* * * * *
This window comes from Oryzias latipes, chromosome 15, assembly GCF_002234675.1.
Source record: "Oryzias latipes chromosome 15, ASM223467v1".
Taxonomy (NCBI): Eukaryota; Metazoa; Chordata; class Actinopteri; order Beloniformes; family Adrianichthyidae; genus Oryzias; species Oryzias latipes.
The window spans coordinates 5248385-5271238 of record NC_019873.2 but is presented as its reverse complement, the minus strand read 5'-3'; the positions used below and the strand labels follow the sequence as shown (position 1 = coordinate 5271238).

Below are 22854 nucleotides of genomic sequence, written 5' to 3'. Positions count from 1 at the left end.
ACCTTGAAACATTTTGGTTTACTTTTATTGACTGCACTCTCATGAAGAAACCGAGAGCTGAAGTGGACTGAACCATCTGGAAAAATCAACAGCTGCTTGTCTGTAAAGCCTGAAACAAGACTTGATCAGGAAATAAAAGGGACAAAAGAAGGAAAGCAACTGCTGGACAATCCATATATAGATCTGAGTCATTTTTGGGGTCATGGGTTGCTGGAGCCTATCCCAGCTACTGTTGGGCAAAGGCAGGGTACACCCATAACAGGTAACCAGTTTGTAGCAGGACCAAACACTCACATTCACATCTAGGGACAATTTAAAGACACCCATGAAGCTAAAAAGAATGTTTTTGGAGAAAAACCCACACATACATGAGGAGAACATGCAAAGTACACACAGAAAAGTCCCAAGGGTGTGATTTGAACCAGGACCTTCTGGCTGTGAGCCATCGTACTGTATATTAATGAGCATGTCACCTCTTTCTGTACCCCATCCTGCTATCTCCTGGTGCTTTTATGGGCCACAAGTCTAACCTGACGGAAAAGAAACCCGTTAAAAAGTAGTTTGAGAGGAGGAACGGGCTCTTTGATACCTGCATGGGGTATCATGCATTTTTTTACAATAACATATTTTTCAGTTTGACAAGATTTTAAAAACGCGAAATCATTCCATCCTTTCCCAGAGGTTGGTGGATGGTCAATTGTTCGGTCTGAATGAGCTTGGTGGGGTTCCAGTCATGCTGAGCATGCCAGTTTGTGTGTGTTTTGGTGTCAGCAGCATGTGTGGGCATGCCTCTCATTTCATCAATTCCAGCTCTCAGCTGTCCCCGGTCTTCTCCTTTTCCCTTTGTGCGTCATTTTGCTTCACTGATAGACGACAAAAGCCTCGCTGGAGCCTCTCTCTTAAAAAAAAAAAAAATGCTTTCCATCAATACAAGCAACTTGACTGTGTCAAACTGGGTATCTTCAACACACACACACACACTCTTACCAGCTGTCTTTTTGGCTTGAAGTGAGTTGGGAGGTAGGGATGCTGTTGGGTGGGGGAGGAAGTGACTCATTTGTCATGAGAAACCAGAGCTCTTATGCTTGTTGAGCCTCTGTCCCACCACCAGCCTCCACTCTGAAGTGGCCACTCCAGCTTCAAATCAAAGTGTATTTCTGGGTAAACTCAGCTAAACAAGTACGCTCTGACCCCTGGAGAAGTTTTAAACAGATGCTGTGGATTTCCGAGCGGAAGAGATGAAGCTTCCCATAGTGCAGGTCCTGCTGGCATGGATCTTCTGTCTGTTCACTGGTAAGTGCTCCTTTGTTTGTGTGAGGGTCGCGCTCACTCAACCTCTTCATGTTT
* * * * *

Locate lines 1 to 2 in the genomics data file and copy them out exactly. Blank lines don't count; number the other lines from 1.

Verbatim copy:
This window comes from Oryzias latipes, chromosome 15, assembly GCF_002234675.1.
Source record: "Oryzias latipes chromosome 15, ASM223467v1".